Tehran by Bus: a Border Guard's Power Play

Signs and billboards here have abandoned the Cyrillic script of Russians in favor of the Latin alphabet of the Turks, whose language is a very close cousin to Azerbaijani. Turkish businesses and Turkish construction crews are everywhere here.

But the closest family ties here are to the millions of Azeris across the border in Iran.

We board an aging bus early on a Saturday morning in Baku for what will prove to be a 20-hour ride to Tehran. The fare: $11. Most of our fellow riders are women carrying a duffel-bag or two full of goods that were cheaper in Azerbaijan than in Iran. One is a former teacher, an Azeri who lived in Armenia until after war broke out between the two countries in the late 1980s. Now he is a watchman at a parking lot in Baku, making the trip to Tehran to research a book on Azeri poetry in Iranian library collections.

Through a lot of fumes and vibration in the back of the bus, the desert emptiness of southern Azerbaijan is eventually crowded by sharp, leafy mountains, steep-terraced fields, limestone houses with rich gardens behind rock walls to keep out the napping cows.

As we approach the Iranian border, long lines of trucks are parked along a Caspian beach, waiting for the Azerbaijani customs officials to finish lunch. We finally pull into a large garage where the bus is emptied and all the baggage searched. The border guards - surprised to see Americans - tell us this is an internal border. Only Iranians and Azerbaijanis can cross it. This is unknown to the foreign ministries of either country, but no matter. We are escorted to the office of the commandant, who decides to call the head of the Azerbaijani Border Guard in the capital, who finally decides to give his personal permission for us to cross the border.

Another 20 minutes of fussing over our visa stamps passes before we grab our bags and reboard the waiting bus. The women on board have been transformed. They now wear scarves tied under their chins, covering their hair, and their skirts and short-sleeved blouses are covered in loose black robes, as Iranian law requires. Some complain of the sticky heat.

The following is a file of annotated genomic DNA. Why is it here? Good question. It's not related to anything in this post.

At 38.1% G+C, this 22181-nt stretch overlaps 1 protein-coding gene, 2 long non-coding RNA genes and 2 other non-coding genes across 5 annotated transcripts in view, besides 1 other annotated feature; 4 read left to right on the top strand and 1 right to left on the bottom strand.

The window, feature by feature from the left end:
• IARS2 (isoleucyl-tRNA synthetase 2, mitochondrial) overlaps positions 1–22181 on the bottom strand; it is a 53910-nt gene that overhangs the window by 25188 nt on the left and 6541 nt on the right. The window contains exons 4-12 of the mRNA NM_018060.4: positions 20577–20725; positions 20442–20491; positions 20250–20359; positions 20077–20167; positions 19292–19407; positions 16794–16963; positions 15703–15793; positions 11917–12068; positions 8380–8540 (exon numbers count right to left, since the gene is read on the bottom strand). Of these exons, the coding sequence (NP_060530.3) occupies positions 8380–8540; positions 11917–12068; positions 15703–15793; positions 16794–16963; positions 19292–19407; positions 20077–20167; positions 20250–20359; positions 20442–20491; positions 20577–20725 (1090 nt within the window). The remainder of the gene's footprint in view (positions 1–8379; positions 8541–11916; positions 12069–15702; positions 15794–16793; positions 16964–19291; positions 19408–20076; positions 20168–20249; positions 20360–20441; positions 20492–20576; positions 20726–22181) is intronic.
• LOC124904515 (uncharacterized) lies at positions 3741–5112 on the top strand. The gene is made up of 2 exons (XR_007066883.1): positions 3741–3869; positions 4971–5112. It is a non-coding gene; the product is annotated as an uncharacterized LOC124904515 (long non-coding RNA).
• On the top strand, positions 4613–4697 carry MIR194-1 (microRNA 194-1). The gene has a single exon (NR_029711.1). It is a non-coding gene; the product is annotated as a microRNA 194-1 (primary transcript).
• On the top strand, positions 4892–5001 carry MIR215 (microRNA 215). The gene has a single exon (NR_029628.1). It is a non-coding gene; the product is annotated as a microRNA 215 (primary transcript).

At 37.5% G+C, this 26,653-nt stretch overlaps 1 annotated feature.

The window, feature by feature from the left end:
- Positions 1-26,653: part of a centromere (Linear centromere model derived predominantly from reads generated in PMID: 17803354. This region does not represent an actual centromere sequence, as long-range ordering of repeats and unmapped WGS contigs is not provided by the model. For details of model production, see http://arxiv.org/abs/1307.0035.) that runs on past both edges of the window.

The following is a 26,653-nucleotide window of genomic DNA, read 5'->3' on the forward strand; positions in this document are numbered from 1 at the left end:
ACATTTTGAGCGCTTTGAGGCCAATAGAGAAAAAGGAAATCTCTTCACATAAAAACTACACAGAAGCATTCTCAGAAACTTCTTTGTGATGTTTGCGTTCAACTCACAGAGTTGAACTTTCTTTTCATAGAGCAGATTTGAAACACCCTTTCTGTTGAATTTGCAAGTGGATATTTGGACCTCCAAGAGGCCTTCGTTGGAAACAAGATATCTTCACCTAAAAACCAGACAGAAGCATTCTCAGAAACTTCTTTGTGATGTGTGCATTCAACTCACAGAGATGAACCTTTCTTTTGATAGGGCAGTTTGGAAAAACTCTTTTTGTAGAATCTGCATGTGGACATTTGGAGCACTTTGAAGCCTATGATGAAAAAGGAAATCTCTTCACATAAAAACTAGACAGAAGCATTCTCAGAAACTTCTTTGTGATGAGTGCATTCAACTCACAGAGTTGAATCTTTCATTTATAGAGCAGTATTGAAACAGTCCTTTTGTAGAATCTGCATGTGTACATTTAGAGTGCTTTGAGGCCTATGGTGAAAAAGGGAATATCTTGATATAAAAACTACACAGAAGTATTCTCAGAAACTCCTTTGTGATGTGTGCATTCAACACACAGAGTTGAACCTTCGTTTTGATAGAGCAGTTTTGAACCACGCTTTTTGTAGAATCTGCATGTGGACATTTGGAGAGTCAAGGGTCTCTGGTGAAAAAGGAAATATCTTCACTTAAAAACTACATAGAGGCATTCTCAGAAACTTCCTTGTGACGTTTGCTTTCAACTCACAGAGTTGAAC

Just before we cross a bridge into Iran, another young Azeri soldier boards for a last check. He immediately singles us out. "How do I know these stamps are real?" he asks, glaring at the stamps we have just received, 100 yards up the road. Our suggestion that he ask his commanding officer infuriates him.

"Such important people, so many problems," he mutters, and keeps our passports for another 15 minutes before leaving them at the front of the bus and waving it on.

We enter a cleaner and more computerized country - the Islamic Republic of Iran.

In the border city of Astara, young men mob the bus, thrusting Iranian rials by the hundreds of thousands into the windows, desperately seeking dollars.

The Caspian coast here resembles Southeast Asia: people hunched over in rice paddies, and lush mountains popping abruptly out of the flats. As evening falls, shop fronts are open to the street and full of light. Power is cheap. Gasoline costs about 15 cents a gallon. We arrive at our hotel in Tehran after 4 a.m.

Iranian authorities have continually warned us that, though as Americans we should not have any problems from the country's security services, we should be careful.

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